What is also very worrisome is the ignorance of the food handlers that they are great potential threats to the health of the public; so in a related survey of retail establishment, Allwood et al. reported that only 52% of the food handlers knew how to wash their hands 29. Like us in this study, Chukwu et al, found about 100% of pre-cut fruit vendors were unfamiliar with the importance of maintaining personal and utensil hygienic standards 30.

Lastly, but most importantly, another serious factor that was considered in this study was the issue of infective dose of the isolates. Medical Dictionary for the Health Professions and Nurses (2012), defined infective dose (ID) as: that quantity of a pathogen (measured in number of organisms) that is necessary to cause infection in a susceptible host. According to Greiger, et al due to the low infective dose of E coli 0157:H7, an inoculum of fewer than 10-100 colony forming units (cfu) is enough to cause very serious infection 31. Most worrisome is that the detected number of inoculums in all the suya samples were much more than the known required infective dosage of a strain of E. coli; therefore, all the isolates were potentially potent.. For example, Enteroheamorrhagic strains of Escherichia coli require an infective dose of only about ten cells 31. The lowest quantity of total colony count/inoculum detected in this study was 3.2 x 102 (320), which is thirty-two times higher than the required infective dose. The highest total colony count/inoculum was 7.3 x 104 (73,000), which is seventy-three thousands times more than required to potentially cause infection to produce any of those diseases or syndromes stated above. In the same line of this research, risk assessment and impact of food borne pathogens on the health of different populations was one of the goals identified in the Presidential (USA) Food Safety Initiative three-year plan 31. This study intended the same goal. Lastly, Mahendra and Babu indicated that determination of infective dosage entail estimation of dose-response relationship for food borne pathogens to humans, either by feeding studies or from outbreaks; our research work applied inoculum size (as TCC) via Pour-Plate Method in relativity to a known or already determined infective dose and this method is an indirect and more convenient, relative risk assessment that required no ethical or medical clearance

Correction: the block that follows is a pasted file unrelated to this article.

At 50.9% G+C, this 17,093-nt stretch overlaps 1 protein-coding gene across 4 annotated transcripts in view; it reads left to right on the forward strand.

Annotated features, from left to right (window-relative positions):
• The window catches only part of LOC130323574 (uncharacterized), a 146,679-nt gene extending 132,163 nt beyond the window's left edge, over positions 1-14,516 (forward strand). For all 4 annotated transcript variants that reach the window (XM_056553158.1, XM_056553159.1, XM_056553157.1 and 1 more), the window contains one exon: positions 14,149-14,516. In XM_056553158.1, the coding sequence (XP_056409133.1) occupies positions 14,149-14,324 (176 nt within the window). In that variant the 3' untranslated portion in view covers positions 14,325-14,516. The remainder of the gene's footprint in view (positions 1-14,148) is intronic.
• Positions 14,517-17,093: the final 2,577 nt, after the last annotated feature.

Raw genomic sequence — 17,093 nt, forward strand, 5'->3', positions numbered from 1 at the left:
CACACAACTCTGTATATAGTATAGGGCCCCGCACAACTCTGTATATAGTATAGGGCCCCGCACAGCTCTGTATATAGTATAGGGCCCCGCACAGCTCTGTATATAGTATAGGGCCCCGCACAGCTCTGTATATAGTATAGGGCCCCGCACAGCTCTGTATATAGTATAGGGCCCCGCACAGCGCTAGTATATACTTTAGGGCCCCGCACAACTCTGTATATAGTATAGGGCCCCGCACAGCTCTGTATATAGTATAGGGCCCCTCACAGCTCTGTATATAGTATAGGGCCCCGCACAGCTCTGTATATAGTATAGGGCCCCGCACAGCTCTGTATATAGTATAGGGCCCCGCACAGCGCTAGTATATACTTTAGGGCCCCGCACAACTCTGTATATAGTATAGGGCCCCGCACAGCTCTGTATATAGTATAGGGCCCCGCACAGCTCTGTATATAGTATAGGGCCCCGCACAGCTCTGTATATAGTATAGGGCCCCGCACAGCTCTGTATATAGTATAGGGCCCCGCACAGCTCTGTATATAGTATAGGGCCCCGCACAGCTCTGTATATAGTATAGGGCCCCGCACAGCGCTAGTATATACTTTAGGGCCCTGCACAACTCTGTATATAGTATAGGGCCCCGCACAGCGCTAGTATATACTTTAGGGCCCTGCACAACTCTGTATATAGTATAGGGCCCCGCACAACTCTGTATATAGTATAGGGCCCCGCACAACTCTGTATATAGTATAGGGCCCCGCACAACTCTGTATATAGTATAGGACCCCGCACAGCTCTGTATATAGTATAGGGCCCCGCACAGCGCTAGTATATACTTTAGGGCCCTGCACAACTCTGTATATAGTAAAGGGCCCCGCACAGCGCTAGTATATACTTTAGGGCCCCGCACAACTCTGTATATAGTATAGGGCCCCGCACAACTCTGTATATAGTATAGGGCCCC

5. Conclusions

In conclusion, results showed that “suya” sold to the public in those locations were highly contaminated, probably of faecal or biotic origin, and are therefore not fit for human consumption; the findings thus, demonstrated that the microbiological quality of those suya sampled indicated eminent high risk of food borne illness.

The study also underscores the need for improved surveillance system on “suya” products, to enforce good food hygiene practices, health education and enlightenment of retailers (in order to avoid contamination of retailed suya, as well as public health education and enlightenment of consumers on good food hygiene practices

6. Recommendations